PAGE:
Ed Vaizey, Culture Minister:
“Battersea Power Station is an iconic site and the unveiling of this exciting new design by Frank Gehry and Foster + Partners will ensure the development of this former industrial site will put Battersea on the world stage once again. The plans for a new high street for the capital show that London continues to attract the best in terms of architecture, design and innovation.”
These quotes are from their press release and it is clearthat everyone is in accord that it Phase III is going to be an aspirational environment, but only for a lucky few. Unfortunately this is going to happen more and more as the government has recently allowed developers in new build hot-spots like Milton Keynes to renegotiate the number of affordable housing in one case from 63 to zero in an effort to stop the scheme ‘stalling’ as the previous numbers were ‘economically unrealistic’. Seems like they didn’t have to go to the bother to renegotiate, unless their ‘affordable housing’ was aiming for the people earning more than £200,000 p.a.!
Savills have just published a well-researched article a bout the new affordability tests introduced by the Bank of England in June. They were designed to ensure financial stability rather than to control the property market and subdue house price growth. However, further to the regulatory changes set up by the mortgage market review, the Bank’s latest set of measures looking increasingly likely to rein in the more bubbly parts of the housing market and curtail the growing number of first-time buyers.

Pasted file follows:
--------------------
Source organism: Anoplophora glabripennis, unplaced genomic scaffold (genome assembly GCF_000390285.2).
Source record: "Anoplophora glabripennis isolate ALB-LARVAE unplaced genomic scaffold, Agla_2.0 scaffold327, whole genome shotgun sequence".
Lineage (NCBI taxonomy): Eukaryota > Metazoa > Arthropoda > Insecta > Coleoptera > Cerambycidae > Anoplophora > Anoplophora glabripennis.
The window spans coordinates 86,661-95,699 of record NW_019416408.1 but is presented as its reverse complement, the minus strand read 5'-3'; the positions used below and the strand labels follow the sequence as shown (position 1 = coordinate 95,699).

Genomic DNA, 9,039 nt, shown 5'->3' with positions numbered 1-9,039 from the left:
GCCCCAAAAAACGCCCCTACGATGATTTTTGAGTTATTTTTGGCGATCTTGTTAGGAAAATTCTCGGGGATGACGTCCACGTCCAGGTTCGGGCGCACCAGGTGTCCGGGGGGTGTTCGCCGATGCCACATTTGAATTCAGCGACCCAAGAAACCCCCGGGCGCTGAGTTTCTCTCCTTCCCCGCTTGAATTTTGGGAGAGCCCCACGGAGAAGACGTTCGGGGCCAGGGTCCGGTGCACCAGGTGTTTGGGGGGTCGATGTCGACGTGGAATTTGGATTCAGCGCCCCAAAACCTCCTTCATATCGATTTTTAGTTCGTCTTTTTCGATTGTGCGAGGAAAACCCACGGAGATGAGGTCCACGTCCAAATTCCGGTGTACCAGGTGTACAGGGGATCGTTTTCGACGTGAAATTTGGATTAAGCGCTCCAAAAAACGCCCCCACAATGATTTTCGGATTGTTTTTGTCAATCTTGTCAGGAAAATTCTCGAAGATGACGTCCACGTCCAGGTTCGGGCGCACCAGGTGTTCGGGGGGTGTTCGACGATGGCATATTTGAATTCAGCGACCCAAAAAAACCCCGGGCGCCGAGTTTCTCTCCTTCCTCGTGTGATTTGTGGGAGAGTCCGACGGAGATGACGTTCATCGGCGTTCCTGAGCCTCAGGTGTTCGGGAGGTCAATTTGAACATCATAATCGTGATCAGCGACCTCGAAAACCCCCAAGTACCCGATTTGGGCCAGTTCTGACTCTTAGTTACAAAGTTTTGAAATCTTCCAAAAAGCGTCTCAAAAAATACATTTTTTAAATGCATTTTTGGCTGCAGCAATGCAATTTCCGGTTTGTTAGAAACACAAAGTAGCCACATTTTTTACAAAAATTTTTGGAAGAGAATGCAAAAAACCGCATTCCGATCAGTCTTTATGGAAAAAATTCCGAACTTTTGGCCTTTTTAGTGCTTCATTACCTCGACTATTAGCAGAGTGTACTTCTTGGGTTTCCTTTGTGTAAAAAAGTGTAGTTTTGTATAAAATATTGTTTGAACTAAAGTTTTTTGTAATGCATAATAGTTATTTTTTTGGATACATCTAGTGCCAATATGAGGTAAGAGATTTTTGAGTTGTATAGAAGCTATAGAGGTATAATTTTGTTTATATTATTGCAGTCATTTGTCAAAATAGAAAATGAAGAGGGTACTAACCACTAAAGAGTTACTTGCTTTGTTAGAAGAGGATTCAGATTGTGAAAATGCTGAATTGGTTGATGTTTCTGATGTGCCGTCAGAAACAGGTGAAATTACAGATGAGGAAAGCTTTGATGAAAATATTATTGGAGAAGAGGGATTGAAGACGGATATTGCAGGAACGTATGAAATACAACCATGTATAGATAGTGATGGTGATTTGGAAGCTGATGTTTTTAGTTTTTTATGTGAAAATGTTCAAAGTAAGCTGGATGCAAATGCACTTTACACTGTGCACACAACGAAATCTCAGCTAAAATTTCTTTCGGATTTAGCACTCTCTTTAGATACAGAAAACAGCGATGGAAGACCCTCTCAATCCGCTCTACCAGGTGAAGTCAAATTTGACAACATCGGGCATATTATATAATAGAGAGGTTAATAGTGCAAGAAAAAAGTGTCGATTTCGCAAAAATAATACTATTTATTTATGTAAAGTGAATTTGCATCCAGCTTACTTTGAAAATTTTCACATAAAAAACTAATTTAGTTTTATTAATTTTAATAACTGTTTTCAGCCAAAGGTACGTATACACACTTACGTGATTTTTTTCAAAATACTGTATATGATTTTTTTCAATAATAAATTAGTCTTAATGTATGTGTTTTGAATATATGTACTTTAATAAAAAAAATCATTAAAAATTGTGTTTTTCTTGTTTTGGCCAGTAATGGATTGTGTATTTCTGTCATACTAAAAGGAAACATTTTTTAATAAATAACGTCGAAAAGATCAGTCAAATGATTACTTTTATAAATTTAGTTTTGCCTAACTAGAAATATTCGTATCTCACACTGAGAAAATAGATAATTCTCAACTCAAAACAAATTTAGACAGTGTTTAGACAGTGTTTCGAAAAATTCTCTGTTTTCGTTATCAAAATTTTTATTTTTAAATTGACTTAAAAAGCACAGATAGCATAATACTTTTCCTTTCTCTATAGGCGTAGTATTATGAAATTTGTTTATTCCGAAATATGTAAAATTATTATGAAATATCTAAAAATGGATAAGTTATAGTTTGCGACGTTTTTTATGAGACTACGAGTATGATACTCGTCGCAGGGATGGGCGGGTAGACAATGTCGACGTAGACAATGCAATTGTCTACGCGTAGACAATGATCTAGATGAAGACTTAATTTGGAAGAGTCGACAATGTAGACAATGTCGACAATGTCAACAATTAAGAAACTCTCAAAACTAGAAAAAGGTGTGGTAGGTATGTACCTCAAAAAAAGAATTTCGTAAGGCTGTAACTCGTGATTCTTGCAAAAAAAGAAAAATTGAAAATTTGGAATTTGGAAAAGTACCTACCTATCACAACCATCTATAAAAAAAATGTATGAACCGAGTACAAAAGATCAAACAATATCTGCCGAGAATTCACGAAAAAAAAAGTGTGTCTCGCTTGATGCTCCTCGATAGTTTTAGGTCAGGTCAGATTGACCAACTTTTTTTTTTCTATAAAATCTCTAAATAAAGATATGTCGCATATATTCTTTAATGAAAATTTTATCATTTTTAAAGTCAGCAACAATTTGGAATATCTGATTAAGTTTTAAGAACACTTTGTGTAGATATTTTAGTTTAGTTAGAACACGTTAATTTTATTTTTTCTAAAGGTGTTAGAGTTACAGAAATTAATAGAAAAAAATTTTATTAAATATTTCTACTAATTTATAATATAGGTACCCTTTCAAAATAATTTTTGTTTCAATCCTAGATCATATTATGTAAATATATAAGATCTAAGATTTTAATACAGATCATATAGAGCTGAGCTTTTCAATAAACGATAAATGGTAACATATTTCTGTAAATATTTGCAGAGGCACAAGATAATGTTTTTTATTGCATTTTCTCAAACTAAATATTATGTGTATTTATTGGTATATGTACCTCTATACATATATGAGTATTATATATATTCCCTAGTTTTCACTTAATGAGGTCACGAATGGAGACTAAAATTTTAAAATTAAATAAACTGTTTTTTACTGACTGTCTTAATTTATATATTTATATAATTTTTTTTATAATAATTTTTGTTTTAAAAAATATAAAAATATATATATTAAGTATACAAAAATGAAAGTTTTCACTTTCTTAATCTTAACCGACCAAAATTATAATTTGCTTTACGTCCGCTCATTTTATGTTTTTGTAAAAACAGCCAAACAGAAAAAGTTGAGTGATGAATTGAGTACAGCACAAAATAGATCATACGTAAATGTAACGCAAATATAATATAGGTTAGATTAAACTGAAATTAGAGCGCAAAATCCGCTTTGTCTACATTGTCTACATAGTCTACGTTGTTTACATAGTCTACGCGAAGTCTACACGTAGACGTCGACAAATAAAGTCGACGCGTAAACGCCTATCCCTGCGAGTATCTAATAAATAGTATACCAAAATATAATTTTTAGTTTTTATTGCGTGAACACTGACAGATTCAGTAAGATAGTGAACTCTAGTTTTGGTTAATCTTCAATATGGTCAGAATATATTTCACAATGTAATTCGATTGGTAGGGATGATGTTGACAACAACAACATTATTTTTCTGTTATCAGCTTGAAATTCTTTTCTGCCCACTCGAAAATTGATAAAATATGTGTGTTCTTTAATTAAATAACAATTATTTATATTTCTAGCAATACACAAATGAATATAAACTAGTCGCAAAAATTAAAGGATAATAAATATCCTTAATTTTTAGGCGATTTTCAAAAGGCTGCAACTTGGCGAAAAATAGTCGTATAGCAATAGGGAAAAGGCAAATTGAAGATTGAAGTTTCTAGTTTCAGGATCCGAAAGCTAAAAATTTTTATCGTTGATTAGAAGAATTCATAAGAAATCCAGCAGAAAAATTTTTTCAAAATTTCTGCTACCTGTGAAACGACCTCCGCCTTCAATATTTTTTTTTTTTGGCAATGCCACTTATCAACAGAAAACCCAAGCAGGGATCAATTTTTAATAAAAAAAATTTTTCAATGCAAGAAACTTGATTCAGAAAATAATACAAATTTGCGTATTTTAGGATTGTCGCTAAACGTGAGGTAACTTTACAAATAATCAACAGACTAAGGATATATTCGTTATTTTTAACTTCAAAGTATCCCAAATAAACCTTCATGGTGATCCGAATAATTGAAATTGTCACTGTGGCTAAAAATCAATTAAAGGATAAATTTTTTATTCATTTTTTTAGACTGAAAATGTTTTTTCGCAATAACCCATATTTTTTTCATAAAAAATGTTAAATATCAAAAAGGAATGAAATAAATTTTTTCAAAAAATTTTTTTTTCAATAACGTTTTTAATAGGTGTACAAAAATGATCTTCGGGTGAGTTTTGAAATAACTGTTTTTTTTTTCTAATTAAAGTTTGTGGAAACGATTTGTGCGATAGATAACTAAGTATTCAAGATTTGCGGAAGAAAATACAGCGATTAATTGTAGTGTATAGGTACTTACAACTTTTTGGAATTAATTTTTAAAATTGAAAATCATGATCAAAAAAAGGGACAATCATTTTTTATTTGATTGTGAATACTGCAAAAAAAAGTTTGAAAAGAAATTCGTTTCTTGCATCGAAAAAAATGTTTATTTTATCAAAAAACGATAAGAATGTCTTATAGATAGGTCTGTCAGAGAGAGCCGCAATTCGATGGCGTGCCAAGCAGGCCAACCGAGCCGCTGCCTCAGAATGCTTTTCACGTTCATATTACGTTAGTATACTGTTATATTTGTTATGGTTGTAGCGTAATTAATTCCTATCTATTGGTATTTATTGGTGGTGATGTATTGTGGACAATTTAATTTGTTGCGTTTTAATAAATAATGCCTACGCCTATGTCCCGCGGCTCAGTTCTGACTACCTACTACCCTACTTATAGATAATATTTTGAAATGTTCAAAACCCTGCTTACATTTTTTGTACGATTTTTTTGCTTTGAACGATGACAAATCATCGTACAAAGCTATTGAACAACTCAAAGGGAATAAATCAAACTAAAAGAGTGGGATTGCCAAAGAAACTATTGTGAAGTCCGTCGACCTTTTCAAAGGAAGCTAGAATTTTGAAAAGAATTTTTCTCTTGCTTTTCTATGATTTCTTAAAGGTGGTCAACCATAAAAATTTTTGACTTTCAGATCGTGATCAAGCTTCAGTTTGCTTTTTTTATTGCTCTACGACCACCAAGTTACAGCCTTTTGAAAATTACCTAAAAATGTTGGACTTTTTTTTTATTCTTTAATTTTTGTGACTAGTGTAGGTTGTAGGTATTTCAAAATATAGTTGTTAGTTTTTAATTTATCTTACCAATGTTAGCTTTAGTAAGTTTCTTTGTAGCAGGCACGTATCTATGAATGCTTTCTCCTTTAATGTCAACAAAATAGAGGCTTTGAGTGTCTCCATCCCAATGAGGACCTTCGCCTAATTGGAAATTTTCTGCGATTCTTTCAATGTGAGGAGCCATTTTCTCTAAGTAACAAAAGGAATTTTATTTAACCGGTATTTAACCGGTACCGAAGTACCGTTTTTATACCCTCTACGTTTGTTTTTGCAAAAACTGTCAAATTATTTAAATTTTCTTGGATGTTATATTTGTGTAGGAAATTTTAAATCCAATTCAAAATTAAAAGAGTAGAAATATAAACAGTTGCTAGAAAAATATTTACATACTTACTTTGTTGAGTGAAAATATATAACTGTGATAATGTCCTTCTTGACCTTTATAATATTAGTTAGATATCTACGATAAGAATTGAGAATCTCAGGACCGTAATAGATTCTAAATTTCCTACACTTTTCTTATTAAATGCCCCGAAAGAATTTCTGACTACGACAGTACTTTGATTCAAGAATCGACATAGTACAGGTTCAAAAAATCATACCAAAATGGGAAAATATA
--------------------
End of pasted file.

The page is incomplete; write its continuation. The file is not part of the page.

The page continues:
Under the new rules brought in by the Bank’s financial policy committee, lenders are required to assess whether borrowers could still afford their mortgages if, at any point over the first five years of the loan, rates would be three percentage points higher than the rate at origination. Mortgage lenders are also required to limit the proportion of mortgages at 4.5 times income above to no more than 15% of their new mortgages. These latest changes are far more prescriptive than the tighter lending rules introduced by the Mortgage Market Review in April which required a stress test but did not set a rate. Furthermore, the UK banking sector is currently undertaking a particularly stringent collective stress test, which examines the resilience of banks should house prices fall by around 35%. The exercise is to be completed by the end of the year.
I think this is a good article as these factors will and are impacting on the property market as the property market is controlled by the mortgage market: if mortgages are difficult to come by there will be less buyers. This can already be seen in the housing market when mortgages are becoming increasingly difficult to get.
The one sector which is being particularly affected is the market above £2 million, these are the mortgages which are proving difficult to pass the affordability test, as a lot of these people are putting large deposits down and maybe living off investments rather than income and the banks are failing to take this into consideration.
Richard Butler Creagh